Instead of being identified as mother of the Messiah, she will have “her part in the Church; she also has been engendered by faith in the Word of God which she hears, keeps and fulfils; she has also the Church as her Mother, and the disciples and all the faithful as her brothers and sisters. Her place now is to be there in the Church and to rejoice in the spiritual motherhood of the Church community.”

Mary’s next words indicate that she has already begun to grasp her new relation to Jesus: “The account of Cana, concise as it is, immediately leads to a new intervention by Mary which indicates a change in her. John has presented in this very brief dialogue a complete spiritual pilgrimage in response to the monition of Jesus. . . . Mary has so well understood the will of Christ in regard to Him and in regard to the miracle that she no more importunes her Son with an insistence that would be unfitting but turns to the servants to invite them to believe, and obey, whatever the word and the will of Jesus may be. She communicates to them in some kind of way her faith and her obedience to the Word of the all-powerful Messiah.”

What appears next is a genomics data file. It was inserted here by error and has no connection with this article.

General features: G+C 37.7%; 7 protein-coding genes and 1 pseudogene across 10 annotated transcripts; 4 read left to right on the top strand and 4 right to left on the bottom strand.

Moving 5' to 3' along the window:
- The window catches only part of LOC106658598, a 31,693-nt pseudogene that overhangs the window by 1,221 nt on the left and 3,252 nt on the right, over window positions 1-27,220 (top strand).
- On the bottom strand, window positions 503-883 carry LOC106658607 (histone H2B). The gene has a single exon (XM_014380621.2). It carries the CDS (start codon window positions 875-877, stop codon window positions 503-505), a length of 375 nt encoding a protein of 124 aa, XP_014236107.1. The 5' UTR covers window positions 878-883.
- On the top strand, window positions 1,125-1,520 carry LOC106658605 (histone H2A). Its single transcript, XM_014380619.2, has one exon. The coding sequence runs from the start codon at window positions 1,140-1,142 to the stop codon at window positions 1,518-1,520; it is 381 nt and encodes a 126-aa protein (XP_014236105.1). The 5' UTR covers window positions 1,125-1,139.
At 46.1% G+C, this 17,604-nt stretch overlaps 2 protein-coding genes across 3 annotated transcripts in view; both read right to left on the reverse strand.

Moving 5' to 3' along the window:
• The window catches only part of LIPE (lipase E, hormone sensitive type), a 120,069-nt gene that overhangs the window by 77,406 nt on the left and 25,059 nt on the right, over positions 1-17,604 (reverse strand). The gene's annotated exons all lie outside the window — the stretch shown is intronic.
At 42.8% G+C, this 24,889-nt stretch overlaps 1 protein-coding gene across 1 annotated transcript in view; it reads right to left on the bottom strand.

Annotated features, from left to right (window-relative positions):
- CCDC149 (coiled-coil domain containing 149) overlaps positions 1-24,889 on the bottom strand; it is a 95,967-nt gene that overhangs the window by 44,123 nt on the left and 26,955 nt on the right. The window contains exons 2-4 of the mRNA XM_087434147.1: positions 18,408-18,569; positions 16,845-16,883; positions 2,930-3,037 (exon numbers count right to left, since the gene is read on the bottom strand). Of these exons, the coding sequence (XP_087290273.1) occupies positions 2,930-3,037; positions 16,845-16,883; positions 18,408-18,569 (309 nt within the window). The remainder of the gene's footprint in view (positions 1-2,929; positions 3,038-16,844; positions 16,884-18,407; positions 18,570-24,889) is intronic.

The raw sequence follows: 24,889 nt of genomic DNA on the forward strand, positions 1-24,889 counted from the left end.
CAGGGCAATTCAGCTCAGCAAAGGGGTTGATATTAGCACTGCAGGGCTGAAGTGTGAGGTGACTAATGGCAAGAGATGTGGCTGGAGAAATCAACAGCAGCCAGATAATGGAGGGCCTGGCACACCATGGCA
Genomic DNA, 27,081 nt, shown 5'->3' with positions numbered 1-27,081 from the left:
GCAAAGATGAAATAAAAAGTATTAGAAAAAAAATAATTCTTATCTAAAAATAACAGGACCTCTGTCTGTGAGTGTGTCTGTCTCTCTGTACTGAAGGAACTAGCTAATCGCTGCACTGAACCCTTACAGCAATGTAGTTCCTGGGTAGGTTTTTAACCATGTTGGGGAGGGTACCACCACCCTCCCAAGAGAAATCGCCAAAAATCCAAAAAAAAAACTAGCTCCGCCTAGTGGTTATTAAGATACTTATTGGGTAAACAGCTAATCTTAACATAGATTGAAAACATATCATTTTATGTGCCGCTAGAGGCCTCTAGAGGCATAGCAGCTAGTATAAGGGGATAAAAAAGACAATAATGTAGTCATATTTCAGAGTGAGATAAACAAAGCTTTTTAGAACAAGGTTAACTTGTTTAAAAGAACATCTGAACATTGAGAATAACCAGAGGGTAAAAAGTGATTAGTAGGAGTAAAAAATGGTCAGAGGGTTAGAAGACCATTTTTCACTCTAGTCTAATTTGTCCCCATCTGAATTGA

Thus already at the wedding of Cana, she begins to share “in the spiritual motherhood of the Church which gives birth to the disciples of Christ in the light of faith. Mary’s faith, which is total abandon to the will and word of Christ (‘Whatsoever he says’), communicates itself to the servants (*… do it’), and precedes and prepares for the glory of the Messiah which will awaken the faith of the disciples (‘. . . and the disciples believed in him’). Mary here fulfils the ministry of communicating the faith, she gives birth to the faith of others, and shares in the motherhood of the Church.”

Mary’s development isn’t yet complete. Before she comes fully to know her place in her Son’s kingdom, she has to follow him from Cana to Calvary.